A god of medicine whose name, it appears, may be related to the word ascalaphos, "a lizard." He was commonly identified early in the form of or, later, accompanied by a snake, and when his cult was introduced into Athens the poet Sophocles acted as host to the god while his temple was being built. That is to say, Sophocles looked after the sacred snake. Originating from Trikka in Thessaly, Asclepios became the patron deity of three famous healing sanctuaries: Epidaurus, Pergamum, and Cos. On account of the belief that the god prescribed cures in dreams, it was customary for the sick to sleep in his temples or in the "health centers" that were associated with them. The remains of these centers are extensive at Epidaurus and Pergamum and include, in each case, a fine theater.

According to some traditions, he was the son of Apollo and the nymph Coronis raised by the wise centaur Cheiron, who taught him the arts of healing. In other traditions, Homer included, he was not a god but rather a native of Epidaurus, which was the center of his worship, the "blameless physician" and father of Machaon and Podalirius, the physicians to the Greek army at Troy. These sons became the founding fathers of medicine. Serpents were sacred to him, as shown by his symbol, a caduceus with two serpents entwined around it, and cocks were sacrificed in his honor. His supposed descendants were called the Asclepiadae, a priestly caste where father transmitted to son the knowledge of medicine as a sacred secret.

In the tradition where Asclepios was divine he acted as the physician to the Argonauts and once restored a man to life—usually Hippoly-tus. Thus he cheated Hades and was struck down by a thunderbolt from Zeus; because Hades was so worried about this power, he persuaded Zeus to place him in the heavens out of the way, where he formed the constellation Ophiuchus. Furious, his father, Apollo, killed the Cyclopes in revenge and was duly punished by being made to serve the mortal Admetus for a year.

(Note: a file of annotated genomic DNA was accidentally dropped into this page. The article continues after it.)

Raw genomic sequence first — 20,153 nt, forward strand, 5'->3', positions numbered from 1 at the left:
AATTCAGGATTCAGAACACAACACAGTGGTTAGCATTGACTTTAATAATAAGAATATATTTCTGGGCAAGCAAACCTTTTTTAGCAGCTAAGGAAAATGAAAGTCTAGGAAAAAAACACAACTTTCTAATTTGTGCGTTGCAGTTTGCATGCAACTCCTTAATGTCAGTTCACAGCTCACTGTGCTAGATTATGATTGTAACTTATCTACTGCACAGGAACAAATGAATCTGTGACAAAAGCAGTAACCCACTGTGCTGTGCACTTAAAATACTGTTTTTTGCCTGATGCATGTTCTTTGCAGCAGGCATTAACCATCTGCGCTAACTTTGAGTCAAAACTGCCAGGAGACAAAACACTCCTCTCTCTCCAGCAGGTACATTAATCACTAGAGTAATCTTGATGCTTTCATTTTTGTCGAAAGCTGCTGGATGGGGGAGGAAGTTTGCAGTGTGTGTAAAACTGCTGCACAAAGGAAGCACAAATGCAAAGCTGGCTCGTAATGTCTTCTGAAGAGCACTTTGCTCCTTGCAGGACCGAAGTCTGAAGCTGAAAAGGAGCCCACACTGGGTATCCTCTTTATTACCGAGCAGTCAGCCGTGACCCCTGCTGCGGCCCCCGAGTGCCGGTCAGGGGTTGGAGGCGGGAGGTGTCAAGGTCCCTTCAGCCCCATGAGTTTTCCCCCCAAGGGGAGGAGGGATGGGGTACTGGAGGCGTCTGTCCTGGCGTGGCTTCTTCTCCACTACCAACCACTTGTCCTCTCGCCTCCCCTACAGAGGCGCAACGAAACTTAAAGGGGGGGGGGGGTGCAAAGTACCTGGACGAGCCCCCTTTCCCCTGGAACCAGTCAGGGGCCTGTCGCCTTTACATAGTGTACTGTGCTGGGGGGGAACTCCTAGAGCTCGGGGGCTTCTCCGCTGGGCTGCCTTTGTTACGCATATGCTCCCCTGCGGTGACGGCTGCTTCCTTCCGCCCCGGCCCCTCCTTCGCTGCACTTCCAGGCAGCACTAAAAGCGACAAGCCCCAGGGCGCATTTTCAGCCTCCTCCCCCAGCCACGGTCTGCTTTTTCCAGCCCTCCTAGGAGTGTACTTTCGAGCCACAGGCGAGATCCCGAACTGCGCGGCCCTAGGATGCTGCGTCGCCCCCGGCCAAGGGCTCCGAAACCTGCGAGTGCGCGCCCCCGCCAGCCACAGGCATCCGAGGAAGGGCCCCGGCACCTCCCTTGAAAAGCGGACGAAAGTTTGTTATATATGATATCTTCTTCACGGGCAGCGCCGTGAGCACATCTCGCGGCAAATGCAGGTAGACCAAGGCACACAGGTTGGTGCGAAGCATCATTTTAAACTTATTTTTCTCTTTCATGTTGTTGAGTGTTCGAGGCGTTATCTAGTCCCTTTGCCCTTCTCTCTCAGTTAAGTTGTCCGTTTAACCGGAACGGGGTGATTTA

Asclepios was the father of Panaceia and a daughter named Hygeia, from whom the modern English word hygiene has derived. Asclepios was usually depicted in art wearing a long cloak but bare-chested and carrying his snake-entwined staff. He was one of the elements, along with Zeus, Hades, and Osiris, who was combined into the new, and for a short time successful, god Serapis by Ptolemy I in an attempt to unite Greeks and Egyptians in common worship. Despite his death, Asclepios was regarded as divine, and his role as a savior god made him a particularly dangerous rival to Christianity.

His cult was introduced to Rome c. 293 B.C. in order to cure a pestilence on the order of the prophetic Sibylline Books, and his name became corrupted to Aesculapius.

Asellus Australis


The Southern Ass ridden by Silenus in the company of Dionysos, who rode the Northern Ass, Asellus Borealis, in their battle with the Titans.

Astronomical: Asellus Australis, lying within the constellation Cancer exactly on the ecliptic at approximate celestial coordinates right ascension 8h45m, declination +18°, is a 4X17 magnitude gK0 star at 217 light-years distance.

Asellus Borealis


The Northern Ass ridden by Dionysos in the company of Silenus, who rode the Southern

Ass, Asellus Australis, in their battle with the Titans.

Astronomical: Asellus Borealis, lying within the constellation Cancer at approximate celestial coordinates right ascension 8h45m, declination +22°, is a 4.73 magnitude type A0 star at 233 light-years distance.